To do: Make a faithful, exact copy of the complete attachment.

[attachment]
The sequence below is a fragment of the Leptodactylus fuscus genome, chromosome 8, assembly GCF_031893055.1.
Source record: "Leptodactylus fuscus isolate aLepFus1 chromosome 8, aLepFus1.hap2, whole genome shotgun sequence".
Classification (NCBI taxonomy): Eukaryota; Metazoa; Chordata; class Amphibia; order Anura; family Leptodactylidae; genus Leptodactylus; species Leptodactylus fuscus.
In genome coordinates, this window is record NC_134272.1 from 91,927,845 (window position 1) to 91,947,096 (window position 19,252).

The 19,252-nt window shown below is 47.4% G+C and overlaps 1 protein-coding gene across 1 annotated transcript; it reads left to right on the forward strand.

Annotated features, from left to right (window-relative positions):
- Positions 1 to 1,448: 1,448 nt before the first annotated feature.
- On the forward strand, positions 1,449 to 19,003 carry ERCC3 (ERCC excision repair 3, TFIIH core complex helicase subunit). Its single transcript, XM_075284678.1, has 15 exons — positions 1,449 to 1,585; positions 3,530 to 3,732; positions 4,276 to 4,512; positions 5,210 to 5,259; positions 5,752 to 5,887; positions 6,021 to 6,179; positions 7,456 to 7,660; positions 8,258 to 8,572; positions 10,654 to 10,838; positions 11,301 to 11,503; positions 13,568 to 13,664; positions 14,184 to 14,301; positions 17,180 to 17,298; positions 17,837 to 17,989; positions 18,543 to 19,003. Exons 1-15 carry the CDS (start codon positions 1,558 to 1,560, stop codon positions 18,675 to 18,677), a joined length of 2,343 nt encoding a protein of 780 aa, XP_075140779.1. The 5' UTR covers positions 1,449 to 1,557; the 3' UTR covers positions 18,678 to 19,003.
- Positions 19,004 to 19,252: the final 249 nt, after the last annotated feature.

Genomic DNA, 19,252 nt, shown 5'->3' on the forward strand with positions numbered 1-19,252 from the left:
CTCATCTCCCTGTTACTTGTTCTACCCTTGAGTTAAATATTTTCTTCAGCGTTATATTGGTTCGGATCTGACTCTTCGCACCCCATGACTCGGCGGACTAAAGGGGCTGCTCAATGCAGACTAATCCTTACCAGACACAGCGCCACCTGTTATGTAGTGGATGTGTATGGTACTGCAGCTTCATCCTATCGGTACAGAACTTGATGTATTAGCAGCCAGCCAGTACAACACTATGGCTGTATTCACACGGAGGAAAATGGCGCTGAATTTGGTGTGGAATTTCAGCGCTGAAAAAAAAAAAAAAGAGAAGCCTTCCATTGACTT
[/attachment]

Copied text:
The sequence below is a fragment of the Leptodactylus fuscus genome, chromosome 8, assembly GCF_031893055.1.
Source record: "Leptodactylus fuscus isolate aLepFus1 chromosome 8, aLepFus1.hap2, whole genome shotgun sequence".
Classification (NCBI taxonomy): Eukaryota; Metazoa; Chordata; class Amphibia; order Anura; family Leptodactylidae; genus Leptodactylus; species Leptodactylus fuscus.
In genome coordinates, this window is record NC_134272.1 from 91,927,845 (window position 1) to 91,947,096 (window position 19,252).

The 19,252-nt window shown below is 47.4% G+C and overlaps 1 protein-coding gene across 1 annotated transcript; it reads left to right on the forward strand.

Annotated features, from left to right (window-relative positions):
- Positions 1 to 1,448: 1,448 nt before the first annotated feature.
- On the forward strand, positions 1,449 to 19,003 carry ERCC3 (ERCC excision repair 3, TFIIH core complex helicase subunit). Its single transcript, XM_075284678.1, has 15 exons — positions 1,449 to 1,585; positions 3,530 to 3,732; positions 4,276 to 4,512; positions 5,210 to 5,259; positions 5,752 to 5,887; positions 6,021 to 6,179; positions 7,456 to 7,660; positions 8,258 to 8,572; positions 10,654 to 10,838; positions 11,301 to 11,503; positions 13,568 to 13,664; positions 14,184 to 14,301; positions 17,180 to 17,298; positions 17,837 to 17,989; positions 18,543 to 19,003. Exons 1-15 carry the CDS (start codon positions 1,558 to 1,560, stop codon positions 18,675 to 18,677), a joined length of 2,343 nt encoding a protein of 780 aa, XP_075140779.1. The 5' UTR covers positions 1,449 to 1,557; the 3' UTR covers positions 18,678 to 19,003.
- Positions 19,004 to 19,252: the final 249 nt, after the last annotated feature.

Genomic DNA, 19,252 nt, shown 5'->3' on the forward strand with positions numbered 1-19,252 from the left:
CTCATCTCCCTGTTACTTGTTCTACCCTTGAGTTAAATATTTTCTTCAGCGTTATATTGGTTCGGATCTGACTCTTCGCACCCCATGACTCGGCGGACTAAAGGGGCTGCTCAATGCAGACTAATCCTTACCAGACACAGCGCCACCTGTTATGTAGTGGATGTGTATGGTACTGCAGCTTCATCCTATCGGTACAGAACTTGATGTATTAGCAGCCAGCCAGTACAACACTATGGCTGTATTCACACGGAGGAAAATGGCGCTGAATTTGGTGTGGAATTTCAGCGCTGAAAAAAAAAAAAAAGAGAAGCCTTCCATTGACTT